Daniel Leseman and Hans 'Junktion' Peeman first joined forces under the Fouk moniker late last year, delivering an impressive debut EP, First Things First, that skillfully combined the former's jazz-tinged rhythms with the latter's smooth deep house nous. There are plenty more reasons to be cheerful on this debut for Detroit Swindle's Heist Recordings imprint, not least the driving bass, jaunty jazz samples and warm chords of "Kill Frenzy". There's even more soul present on the loose house beats, glassy-eyed vocal samples and rich textures of "Leftys Bar", while "Ken Sent Me Release" is as woozy, wavy and dreamy as you'd expect. Soothing stuff, all told.
It doesn't always follow that a producer's surroundings influence their music, but you can certainly hear more than a little of the laidback, sun-soaked haziness of Baja, California, in the work of producer Fabricio "4004" Tepetitlan. It was there on his 2014 debut for Quintessentials (Looking At You, alongside pal Sebastian Vorhaus), and comes to the fore again on this solo outing for France's Faces imprint. There's a genuine jazzy looseness and Rhodes-driven warmth to opener "Reciprocal", while "Round Streets" mixes a subdued soulfulness with bouncy percussion, chunky bass and tasty deep house melodies (check, too, S3A's breezy piano house-meets-rave remix of the same track).
Running Back boss Gerd Jansen has already shown a love of DJ-focused rhythm tracks via beat-focused releases from Redshape and Todd Osborne. Here he goes one further, pulling together a six-track collection of drum workouts from an impressive roll call of producers. Amongst the drum machine-heavy treats you'll find a brilliantly loose, metallic workout from Disco Nihlist (track four), a smacked-out chunk of tropical oddness from the ever-impressive I:Cube (track 2), a surprisingly jackin', cymbal-heavy roller from Ame (track 5), and a dense chunk of afterparty voodoo from Radio Slave (track 6). Manuel Tur's dirty, low-down opener is pretty darn tasty, too.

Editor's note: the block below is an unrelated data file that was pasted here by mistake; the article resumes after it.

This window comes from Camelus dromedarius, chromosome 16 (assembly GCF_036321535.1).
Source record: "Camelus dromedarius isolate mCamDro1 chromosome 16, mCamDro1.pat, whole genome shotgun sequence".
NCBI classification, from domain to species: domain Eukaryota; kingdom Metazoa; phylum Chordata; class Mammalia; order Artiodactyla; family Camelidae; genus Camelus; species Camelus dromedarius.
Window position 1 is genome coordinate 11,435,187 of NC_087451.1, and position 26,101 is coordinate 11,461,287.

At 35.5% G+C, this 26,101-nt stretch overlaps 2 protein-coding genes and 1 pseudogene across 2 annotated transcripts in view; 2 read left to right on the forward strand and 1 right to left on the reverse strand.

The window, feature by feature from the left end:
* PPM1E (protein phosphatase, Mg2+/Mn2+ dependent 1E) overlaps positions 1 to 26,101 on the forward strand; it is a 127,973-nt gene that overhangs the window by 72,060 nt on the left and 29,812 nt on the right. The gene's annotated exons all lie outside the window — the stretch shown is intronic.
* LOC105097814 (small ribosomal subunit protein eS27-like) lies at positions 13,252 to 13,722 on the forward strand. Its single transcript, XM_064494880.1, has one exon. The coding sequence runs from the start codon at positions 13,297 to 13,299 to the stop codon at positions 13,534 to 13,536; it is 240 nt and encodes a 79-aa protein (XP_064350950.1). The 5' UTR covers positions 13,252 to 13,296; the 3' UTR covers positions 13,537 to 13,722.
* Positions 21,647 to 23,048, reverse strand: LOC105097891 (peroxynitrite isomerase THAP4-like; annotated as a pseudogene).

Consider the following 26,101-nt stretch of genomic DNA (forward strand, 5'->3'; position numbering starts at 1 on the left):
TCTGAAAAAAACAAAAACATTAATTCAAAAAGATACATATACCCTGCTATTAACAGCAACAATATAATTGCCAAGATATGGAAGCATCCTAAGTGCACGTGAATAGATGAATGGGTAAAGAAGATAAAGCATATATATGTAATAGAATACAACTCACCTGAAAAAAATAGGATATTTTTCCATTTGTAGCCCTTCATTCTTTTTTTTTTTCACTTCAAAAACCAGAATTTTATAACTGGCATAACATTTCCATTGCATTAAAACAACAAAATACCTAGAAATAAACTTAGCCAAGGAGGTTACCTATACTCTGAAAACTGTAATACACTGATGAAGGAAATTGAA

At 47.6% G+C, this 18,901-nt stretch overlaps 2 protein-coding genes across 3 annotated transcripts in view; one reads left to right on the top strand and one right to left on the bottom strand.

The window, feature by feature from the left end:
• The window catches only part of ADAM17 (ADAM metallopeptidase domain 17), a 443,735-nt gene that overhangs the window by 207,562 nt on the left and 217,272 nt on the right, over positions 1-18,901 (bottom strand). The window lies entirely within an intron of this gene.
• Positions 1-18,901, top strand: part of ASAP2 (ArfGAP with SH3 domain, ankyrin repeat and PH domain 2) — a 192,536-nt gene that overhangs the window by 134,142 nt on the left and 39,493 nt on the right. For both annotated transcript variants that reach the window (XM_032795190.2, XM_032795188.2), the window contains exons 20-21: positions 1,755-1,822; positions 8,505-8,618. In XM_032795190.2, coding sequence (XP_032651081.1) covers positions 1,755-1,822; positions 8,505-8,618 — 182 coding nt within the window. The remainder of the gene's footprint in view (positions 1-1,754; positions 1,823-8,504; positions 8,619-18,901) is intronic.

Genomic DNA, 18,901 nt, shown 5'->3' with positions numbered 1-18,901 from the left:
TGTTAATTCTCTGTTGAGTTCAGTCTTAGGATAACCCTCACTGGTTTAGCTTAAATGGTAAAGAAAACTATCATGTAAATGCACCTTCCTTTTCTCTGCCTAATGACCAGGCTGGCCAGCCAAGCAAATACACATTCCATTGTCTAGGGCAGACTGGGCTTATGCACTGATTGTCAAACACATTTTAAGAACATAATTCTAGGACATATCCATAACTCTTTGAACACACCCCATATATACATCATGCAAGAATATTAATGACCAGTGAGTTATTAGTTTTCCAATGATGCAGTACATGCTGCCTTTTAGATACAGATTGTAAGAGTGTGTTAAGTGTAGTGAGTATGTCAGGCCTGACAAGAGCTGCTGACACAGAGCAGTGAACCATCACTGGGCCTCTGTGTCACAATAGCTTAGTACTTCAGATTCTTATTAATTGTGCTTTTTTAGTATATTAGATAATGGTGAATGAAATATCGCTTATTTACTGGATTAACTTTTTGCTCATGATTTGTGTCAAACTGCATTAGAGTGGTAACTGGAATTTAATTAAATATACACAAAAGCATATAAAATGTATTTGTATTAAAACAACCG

On the second May bank holiday weekend, the Lost Village festival makes its debut, with the action apparently taking place at a "mysterious woodland village". Moda Black bosses Jaymo and Andy George are doing their best to promote the event, putting together this collection of tracks and remixes from artists playing at the event. Based firmly in the deep house camp, but also boasting tracks that touch on disco, tech-house and more leftfield exploits, highlights come thick and fast. Amongst our favourites are Tiger & Woods lolloping boogie-house rub of Rex The Dog's "Do You Feel What I Feel", Dan Ghenacia's bumpin' "Acid Walk", and the delay-laden riffs and booming basslines of Dusky's anthem-like "Love Taking Over". It is, though, all rather good.
France's DJ W!ld has been concentrating on his DJ career over the last few years but the Parisian house staple is no stranger to the mixing room and, as per usual, he comes through utterly correct on Phil Weeks' Robsoul label (going strong since 2000). The All About You EP is classic W!ld ding what he does best. "Beakin'" takes hard-hitting drums and places them over minimal chords and melodies, "With You" is driving and like a steel pulse running through the dancefloor with its stabs of percussion, while "Only What I Am" is funkier and more kreaky thanks to its hypnotic samples and luscious chords. "All About You" is deeper, more lo-fi and yet filled with Wild's inimitable flair and charisma. It blows away most tech-house imitators, top stuff!